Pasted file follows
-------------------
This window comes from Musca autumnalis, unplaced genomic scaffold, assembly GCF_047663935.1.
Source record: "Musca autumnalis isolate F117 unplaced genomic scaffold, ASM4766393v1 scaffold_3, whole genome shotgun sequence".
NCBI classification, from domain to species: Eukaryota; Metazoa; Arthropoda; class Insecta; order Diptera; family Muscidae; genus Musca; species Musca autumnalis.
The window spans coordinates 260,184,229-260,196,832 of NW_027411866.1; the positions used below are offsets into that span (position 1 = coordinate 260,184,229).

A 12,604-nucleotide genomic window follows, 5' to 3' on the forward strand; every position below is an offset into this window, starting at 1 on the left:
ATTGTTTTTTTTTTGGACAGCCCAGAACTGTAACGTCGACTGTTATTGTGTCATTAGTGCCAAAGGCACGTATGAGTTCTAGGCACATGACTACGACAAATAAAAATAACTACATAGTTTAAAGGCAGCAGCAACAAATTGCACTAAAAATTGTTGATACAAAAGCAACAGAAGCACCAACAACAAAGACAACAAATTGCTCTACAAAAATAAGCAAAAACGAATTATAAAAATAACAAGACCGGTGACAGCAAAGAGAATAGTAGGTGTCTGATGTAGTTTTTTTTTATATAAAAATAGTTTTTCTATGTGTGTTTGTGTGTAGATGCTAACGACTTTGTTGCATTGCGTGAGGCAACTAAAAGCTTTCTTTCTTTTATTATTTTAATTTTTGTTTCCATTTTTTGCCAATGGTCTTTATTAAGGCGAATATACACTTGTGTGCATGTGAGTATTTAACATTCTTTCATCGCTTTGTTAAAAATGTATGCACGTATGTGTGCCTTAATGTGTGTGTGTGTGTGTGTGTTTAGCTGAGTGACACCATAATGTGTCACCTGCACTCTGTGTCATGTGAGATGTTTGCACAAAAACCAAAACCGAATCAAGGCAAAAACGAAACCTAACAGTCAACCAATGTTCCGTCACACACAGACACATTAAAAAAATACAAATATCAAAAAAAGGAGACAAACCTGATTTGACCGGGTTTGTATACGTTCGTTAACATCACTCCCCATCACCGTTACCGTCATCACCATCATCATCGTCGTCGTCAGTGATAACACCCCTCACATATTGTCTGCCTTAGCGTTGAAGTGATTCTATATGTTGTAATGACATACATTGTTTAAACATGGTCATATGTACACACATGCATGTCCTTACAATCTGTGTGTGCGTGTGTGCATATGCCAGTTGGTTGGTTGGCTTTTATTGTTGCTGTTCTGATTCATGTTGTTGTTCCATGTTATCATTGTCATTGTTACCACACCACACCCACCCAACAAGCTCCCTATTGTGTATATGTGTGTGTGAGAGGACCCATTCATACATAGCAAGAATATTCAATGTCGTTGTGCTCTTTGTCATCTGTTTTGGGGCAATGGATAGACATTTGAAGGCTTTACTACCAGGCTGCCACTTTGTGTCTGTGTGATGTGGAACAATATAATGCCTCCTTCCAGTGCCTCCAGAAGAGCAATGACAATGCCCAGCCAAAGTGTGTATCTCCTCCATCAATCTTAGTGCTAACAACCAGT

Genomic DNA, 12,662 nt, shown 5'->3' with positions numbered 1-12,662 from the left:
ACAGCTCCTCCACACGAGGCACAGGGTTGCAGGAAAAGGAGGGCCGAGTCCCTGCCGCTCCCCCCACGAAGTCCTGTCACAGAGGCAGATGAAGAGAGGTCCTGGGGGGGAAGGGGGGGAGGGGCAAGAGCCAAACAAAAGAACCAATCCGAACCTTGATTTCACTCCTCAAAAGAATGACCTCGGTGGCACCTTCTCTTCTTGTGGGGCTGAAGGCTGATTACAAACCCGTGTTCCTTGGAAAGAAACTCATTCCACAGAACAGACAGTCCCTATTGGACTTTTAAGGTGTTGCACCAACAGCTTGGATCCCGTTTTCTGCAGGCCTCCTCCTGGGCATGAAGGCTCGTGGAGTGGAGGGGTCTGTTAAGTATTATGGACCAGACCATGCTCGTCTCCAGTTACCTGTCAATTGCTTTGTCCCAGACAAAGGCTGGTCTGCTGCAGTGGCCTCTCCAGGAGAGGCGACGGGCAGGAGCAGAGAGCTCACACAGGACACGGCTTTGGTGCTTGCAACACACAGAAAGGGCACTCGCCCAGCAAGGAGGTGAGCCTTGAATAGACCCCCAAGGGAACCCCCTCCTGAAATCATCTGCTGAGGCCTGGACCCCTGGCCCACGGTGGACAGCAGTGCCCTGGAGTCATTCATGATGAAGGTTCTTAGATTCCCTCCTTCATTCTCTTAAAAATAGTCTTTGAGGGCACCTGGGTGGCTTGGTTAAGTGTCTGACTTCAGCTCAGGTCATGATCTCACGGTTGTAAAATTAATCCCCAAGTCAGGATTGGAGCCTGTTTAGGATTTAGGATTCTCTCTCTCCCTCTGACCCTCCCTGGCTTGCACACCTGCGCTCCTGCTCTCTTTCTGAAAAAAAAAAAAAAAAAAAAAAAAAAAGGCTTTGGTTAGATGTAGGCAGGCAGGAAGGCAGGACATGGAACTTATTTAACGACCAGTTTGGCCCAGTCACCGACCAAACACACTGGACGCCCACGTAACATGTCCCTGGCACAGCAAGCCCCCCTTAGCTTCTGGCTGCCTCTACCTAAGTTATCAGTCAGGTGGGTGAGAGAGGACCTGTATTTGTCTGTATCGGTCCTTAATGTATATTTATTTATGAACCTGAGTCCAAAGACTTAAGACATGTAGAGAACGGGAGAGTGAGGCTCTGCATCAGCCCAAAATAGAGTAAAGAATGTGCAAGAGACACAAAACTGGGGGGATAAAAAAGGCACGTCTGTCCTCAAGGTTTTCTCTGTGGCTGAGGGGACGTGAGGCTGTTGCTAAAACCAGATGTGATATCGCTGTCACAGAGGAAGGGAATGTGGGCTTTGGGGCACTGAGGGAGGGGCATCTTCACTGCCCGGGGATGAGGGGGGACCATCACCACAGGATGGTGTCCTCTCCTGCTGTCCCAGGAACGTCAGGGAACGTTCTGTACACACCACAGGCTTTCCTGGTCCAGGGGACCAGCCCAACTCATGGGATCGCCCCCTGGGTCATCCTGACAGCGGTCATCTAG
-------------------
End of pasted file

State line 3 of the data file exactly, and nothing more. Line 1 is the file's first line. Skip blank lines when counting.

NCBI classification, from domain to species: Eukaryota; Metazoa; Arthropoda; class Insecta; order Diptera; family Muscidae; genus Musca; species Musca autumnalis.